Sarah, who blogs over at sarahwithachance, sent a really fun blog award this way a few weeks ago I did happy claps when I saw this because I really like the word "scrappy." It makes me think of something little and tough. My puffball dog? Totally scrappy. To know this blog has earned such an honorable designation makes me want to give a speech, but I'll spare you. I'll just thank Sarah for deeming this place worthy :)
When you get the award, you're supposed to write ten random things about yourself. I'm going to bend the rules just a smidge and write ten random things about my Christmas experiences. Hope you'll play along in the comments!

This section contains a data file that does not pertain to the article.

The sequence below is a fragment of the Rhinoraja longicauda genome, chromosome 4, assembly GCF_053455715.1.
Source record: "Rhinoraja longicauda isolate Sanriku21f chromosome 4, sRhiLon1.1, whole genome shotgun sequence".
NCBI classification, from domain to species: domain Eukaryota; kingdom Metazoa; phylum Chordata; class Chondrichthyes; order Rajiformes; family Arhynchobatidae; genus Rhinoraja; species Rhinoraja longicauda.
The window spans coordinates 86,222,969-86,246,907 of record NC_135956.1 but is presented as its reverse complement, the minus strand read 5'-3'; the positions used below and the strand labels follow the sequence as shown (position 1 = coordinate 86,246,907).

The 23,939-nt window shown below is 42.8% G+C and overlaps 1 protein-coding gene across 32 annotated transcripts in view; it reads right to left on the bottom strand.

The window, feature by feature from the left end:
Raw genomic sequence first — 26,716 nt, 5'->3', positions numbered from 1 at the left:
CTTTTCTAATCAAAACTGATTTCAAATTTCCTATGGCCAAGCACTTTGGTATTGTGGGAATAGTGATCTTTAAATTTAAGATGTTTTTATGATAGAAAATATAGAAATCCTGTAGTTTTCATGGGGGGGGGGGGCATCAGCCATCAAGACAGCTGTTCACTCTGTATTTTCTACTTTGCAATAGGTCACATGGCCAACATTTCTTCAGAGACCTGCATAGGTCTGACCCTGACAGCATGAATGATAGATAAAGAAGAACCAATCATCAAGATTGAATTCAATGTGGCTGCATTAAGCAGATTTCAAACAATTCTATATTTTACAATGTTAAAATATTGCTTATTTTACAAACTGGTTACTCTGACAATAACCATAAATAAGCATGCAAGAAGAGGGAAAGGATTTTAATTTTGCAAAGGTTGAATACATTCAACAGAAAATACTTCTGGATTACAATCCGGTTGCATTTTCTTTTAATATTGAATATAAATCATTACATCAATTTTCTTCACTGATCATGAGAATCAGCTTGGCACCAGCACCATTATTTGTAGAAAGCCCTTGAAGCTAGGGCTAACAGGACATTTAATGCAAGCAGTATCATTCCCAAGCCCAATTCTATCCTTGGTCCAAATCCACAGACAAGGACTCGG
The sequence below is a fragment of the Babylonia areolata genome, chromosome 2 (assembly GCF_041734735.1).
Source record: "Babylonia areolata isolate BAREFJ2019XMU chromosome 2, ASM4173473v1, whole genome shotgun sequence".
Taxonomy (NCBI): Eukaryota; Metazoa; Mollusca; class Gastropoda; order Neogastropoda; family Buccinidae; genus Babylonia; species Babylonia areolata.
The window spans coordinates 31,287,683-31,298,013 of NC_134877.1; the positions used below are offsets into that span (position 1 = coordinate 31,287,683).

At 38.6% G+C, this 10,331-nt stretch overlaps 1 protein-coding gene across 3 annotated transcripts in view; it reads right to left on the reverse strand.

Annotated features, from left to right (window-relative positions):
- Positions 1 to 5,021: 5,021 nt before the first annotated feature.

1. One of the most expensive Christmas gift I ever got was: money for grad school from some people in my church. I wouldn't have been able to go without their help and I still get choked up when I think about their kindness. One of the most humbling things in the world is when someone gives you a gift knowing, when they give it to you, you will never pay them back. I even said that to them, "I don't know how I can pay you back." And someone said, "When you're in a position someday to do the same thing, do it. That's all the payment we ever want." The whole experience taught me so much about grace and giving and how crazily (it's a word!) prayers are answered.